Nasdaq Composite Index's
three listing requirements: minimum market capitalization and net income. To keep the business afloat, Blodgett decided to kick away his last prop -- the tangible assets represented by a machine-tool plant -- and suffered the humiliation of being delisted from the exchange. On Dec. 30, his largest institutional shareholder dumped thousands of shares on the market, and the stock hit a low of 39 cents a share in Bulletin Board trading.
All this time, Blodgett was a buyer, he said, "because I recognized we were totally undervalued. The market didn't realize that we were a player in phase masks, and that we had more fiber-optic products coming." In January, the firm announced that its Canadian subsidiary,
, had invented and begun selling a phase mask that was light years ahead of competitors -- and the stock jumped 557% in three weeks. In February,
reclassified StockerYale as a fiber-optic components maker, and traders looking for the next big idea in the optical networking food chain apparently deemed it a value play, an event that conspired with other factors to send shares up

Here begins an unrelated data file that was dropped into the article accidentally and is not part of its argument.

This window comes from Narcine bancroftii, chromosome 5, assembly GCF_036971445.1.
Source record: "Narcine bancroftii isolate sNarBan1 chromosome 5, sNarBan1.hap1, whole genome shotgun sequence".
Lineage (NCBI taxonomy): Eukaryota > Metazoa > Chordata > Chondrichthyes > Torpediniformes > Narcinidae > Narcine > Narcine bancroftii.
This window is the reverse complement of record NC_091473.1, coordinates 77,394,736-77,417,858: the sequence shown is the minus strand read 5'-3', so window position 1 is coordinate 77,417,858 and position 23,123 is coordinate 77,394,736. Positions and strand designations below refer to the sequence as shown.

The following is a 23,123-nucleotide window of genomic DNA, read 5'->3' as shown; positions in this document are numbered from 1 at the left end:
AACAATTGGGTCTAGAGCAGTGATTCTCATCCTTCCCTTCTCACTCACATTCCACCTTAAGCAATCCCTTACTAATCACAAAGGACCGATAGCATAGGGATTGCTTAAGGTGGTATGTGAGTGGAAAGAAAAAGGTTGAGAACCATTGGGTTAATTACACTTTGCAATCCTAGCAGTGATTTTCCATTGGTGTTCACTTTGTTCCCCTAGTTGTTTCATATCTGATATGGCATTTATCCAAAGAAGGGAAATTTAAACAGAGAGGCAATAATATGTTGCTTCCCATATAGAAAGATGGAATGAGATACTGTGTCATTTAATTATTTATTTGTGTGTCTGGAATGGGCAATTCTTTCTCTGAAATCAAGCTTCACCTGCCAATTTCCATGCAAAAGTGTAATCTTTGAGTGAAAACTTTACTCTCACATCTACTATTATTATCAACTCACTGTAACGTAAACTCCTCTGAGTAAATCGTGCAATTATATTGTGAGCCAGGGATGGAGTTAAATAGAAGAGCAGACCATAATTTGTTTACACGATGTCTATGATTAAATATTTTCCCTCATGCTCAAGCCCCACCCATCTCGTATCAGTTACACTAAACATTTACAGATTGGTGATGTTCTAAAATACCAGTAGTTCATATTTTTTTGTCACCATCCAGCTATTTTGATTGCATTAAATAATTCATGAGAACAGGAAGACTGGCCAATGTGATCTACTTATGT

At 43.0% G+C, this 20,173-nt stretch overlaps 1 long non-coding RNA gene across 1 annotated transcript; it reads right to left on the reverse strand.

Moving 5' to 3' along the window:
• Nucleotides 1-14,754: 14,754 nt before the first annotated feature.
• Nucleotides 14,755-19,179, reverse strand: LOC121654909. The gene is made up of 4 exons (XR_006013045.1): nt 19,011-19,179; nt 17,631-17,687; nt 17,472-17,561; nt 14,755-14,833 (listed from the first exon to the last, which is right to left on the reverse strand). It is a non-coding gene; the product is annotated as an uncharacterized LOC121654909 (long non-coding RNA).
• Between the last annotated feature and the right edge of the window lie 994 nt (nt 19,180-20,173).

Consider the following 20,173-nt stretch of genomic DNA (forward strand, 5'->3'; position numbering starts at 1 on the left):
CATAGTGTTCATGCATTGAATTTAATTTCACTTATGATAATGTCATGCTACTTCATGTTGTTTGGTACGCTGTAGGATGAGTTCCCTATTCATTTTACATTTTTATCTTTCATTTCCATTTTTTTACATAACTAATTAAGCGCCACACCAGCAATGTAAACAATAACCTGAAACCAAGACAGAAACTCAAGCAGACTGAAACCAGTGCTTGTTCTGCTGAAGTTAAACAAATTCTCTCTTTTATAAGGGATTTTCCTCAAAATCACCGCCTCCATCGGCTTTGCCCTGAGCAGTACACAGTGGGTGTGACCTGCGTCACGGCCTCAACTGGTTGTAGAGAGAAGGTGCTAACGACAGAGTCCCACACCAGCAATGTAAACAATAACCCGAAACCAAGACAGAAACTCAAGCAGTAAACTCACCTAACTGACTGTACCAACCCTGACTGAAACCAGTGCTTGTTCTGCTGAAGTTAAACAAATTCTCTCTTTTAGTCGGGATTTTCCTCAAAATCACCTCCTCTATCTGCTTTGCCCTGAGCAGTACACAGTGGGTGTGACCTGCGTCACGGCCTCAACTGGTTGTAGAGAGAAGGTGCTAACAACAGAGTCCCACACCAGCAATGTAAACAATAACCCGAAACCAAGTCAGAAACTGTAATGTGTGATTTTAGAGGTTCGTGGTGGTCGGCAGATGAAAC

in three weeks.
The stock is only up another 80% since March, when it regained its Nasdaq listing, but the research director at a large money-management firm that has owned the company's equity for half a decade said he is not inclined to sell out yet. One reason: Consolidation in the industry has swelled the buying power of phase-mask and fiber clients like
"StockerYale's customer base is very high-quality, and as they ramp up their capabilities they'll be doing a lot more business," said the manager, who declined to be named. A portfolio manager at
, a New York fund that reported holding 212,000 shares in its June 30 report to the
Securities and Exchange Commission
, likewise declined to be named but said he thinks "It's a good long-term story."
On Wall Street, "long term" can last about 30 minutes if a company doesn't deliver the goods, but StockerYale has finally begun to show respectable sales growth. Net sales were $10.4 million in the six months ended June 30, up 53% from the comparable 1999 period. The increase was largely due to higher sales of laser and optical products as well as some increase in sales of machine-vision lights. Blodgett says that the firm has an impressive 150,000 square feet of manufacturing space in which to expand operations, and that the firm's next big growth phase will stem from its specialization in making high-end fiber used inside optical network equipment. The two main manufacturers of this photosensitive, or erbium-doped, cable today are